Shortwave Antennas Page 4

Copyright © 1999-2011 by Harold Melton KV5R. All Rights Reserved.

Shop for Shortwave Radios here.

Understanding Shortwave Antennas: Page 4

Shortwave Bands

The shortwave spectrum is divided into bands. You need a basic familiarity with this to use a shortwave radio effectively. The shortwave spectrum is about 25 times larger than the AM broadcast band (.55 - 1.7), so you need to know what is where, and when.

The bands are called “Meter” bands and are identified by their approximate wavelength in meters.

  • M = Meter
  • Ham = Amateur
  • BC = Broadcast
  • P = Popular, somewhat congested band with many stations
Freq Band When
1.8-2.0 160 M Ham Late Night
2.3-2.4 120 M Bc Late Night
3.2-3.4 90 M Bc All Night
3.5-4.0 80/75 M Ham All night
4.75-5.07 60 M Bc All Night
5.9-6.2 49 M Bc, P All Night
7.0-7.3 40 M Ham Eve, Night, Morn
7.1-7.4 41 M Bc (foreign) Eve, Night, Morn
9.4-9.9 31 M Bc, P Morn, Day Eve
10.1-10.15 30 M Ham Morn, Day, Eve
11.65-12.05 25 M Bc, P All day
13.6-13.8 21 M Bc, P All day
14.0-14.35 20 M Ham All day
15.1-15.6 19 M Bc, P All day
17.55-17.9 16 M Bc, P All day
21.0-21.45 15 M Ham All day
21.45-21.85 13 M Bc Not used much
25.67-26.1 11 M Bc Not used much
26.965-27.405 11 M CB Lots of noise
28.0-29.7 10 M Ham All day, sometimes

Notice that 40 meter ham and 41 meter broadcast overlap. This is a big problem we are working to fix in the next international radio conference.

As you can see, the broadcast bands starting at 5.9, 7.1, 9.4, 11.65, 13.6, 15.1, 17.55 are the main place where most all your shortwave broadcast listening will be concentrated. Note, however, that some stations fall slightly outside of these ranges, so make sure to tune above and below them. Also, band edges, and broadcasters’ frequencies, change from time to time. So, it pays to keep fresh frequency schedules. Search the internet for “shortwave shedule” and you’ll find plenty. Locate one that you like, and that has fresh data. Shortwave listening magazines, and their web sites, are also good sources.

Most Amateur communications uses single-sideband. You need an SSB-equipped radio, or one with a “BFO” control, to receive them.

Continued…

4 thoughts on “Shortwave Antennas Page 4
  1. Hi,
    I have about 65′ of Flex Wire and a center fed Budwig connector, there are no available trees. My coax to the receiver is via an attic vent located at the top of roof gable. I am located in West Tenn. I do not live in a restricted subdivision.

    I want to listen to amateur ham radio on 40,20 and 10 meter bands. Additionally I like to listen to some foreign broadcasts ( Voice of Vietnam, Radio Romania, etc.).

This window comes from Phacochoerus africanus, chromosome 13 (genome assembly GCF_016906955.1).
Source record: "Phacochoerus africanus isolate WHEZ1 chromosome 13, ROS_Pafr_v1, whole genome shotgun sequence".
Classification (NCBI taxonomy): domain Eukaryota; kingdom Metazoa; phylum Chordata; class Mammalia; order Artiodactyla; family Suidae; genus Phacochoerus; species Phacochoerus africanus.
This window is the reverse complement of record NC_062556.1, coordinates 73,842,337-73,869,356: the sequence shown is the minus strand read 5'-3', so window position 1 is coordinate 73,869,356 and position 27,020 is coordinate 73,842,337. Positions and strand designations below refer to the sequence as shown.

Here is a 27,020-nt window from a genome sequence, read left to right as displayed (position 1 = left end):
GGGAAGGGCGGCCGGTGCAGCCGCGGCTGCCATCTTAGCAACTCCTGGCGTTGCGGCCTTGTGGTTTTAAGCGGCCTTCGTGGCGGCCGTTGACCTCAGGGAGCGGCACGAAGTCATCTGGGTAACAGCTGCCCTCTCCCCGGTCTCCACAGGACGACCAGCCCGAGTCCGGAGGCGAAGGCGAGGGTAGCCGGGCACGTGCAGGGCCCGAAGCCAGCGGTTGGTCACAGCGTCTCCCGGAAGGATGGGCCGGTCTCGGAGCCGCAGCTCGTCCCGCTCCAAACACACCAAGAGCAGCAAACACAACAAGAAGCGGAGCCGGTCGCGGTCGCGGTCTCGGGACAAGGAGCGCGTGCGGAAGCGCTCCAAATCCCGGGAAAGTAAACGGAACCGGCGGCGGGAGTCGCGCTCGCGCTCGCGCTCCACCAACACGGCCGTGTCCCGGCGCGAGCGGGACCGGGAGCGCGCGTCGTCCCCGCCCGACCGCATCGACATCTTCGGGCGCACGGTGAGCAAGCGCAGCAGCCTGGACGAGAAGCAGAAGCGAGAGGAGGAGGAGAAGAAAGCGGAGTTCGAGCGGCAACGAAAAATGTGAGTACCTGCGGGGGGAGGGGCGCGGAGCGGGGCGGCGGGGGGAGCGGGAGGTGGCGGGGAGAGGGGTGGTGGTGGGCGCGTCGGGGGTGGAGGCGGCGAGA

What is the best way to string out my long wire? I was thinking of running an inverted “V” using the sides of the roof up to the peak of gable where the attic vent is. ( approx. 17′ on each leg = 34-35′ total).
    Would just one single 65′ long wire away from the house be better than the inverted “V”?
    Can I use just one end/side of the Budwig connector and make it an end fed connector?
    Which direction should the long wire be strung out N to S or E to W?
    Which direction would give me the best coverage for U.S.A. amateur ham bands?

    Thanks for your time!
    Fred
    (SWL)

    • A dipole is always better than an end-fed, particularly when feeding it with coax. Use your entire 65 feet of wire (to listen down to 40 meters), inverted-v on the gable, then bending the ends around the corners of the eaves. Staple it to the backside of the fascia boards — virtually invisible.

      As for getting foreign SW broadcasts, low horizontal antennas get the most signal at high angles, like 45-90 degrees (good for a few hundred miles). For DX, you need low angle, like 10-20 degrees, and for that you need a vertical — telescopic aluminum, or a flagpole, or (cheapest) a couple sections of 1-3/8″ chain-link fence top-rail. 34 feet high will get you down to the 40 meter band and a decent angle for DX. But for a vertical monopole you need a tremendous ground system or it’ll perform very poorly.

      I sometimes hear Asian BC on my 20 meter vertical dipole, but it sounds horrible, lots of fade and multipath distortion; better off to just find those guys on the internet or FTA satellite receiver.

      As for wire direction, it won’t matter much at all. For Asian DX E-W might be a little better, since dipoles receive off the sides and Asia is more-less North of USA (great circle route). But remember that many modern SW BC stations use satellites and to feed SW transmitters located nowhere near the country of origin, so it’s hard to tell where a signal is really coming from.

      73, –kv5r

      • Could you explain briefly why for a vertical long wire you’d need “a tremendous ground system or it’ll perform very poorly”? Isn’t the only purpose of grounding the one of letting high voltages charges discharge in a safe way?

        Thanks!

        • I said “vertical monopole” not longwire. Vertical monopole (aka “ground plane”) antennas mounted at ground level need like 60 buried radials to create the inverse image plane. Note that RF grounds are not the same thing as DC, static, or lightening grounds.
          In the context of the previous reply, the OP was looking for a low-angle antenna to best receive DX stations, and I replied that would be a vertical monopole with its necessary RF ground radial system — however, in practical terms, a horizontal dipole, mounted at least 1/2-wave high, is a lot easier to deploy.

Leave a Reply

Your email address will not be published.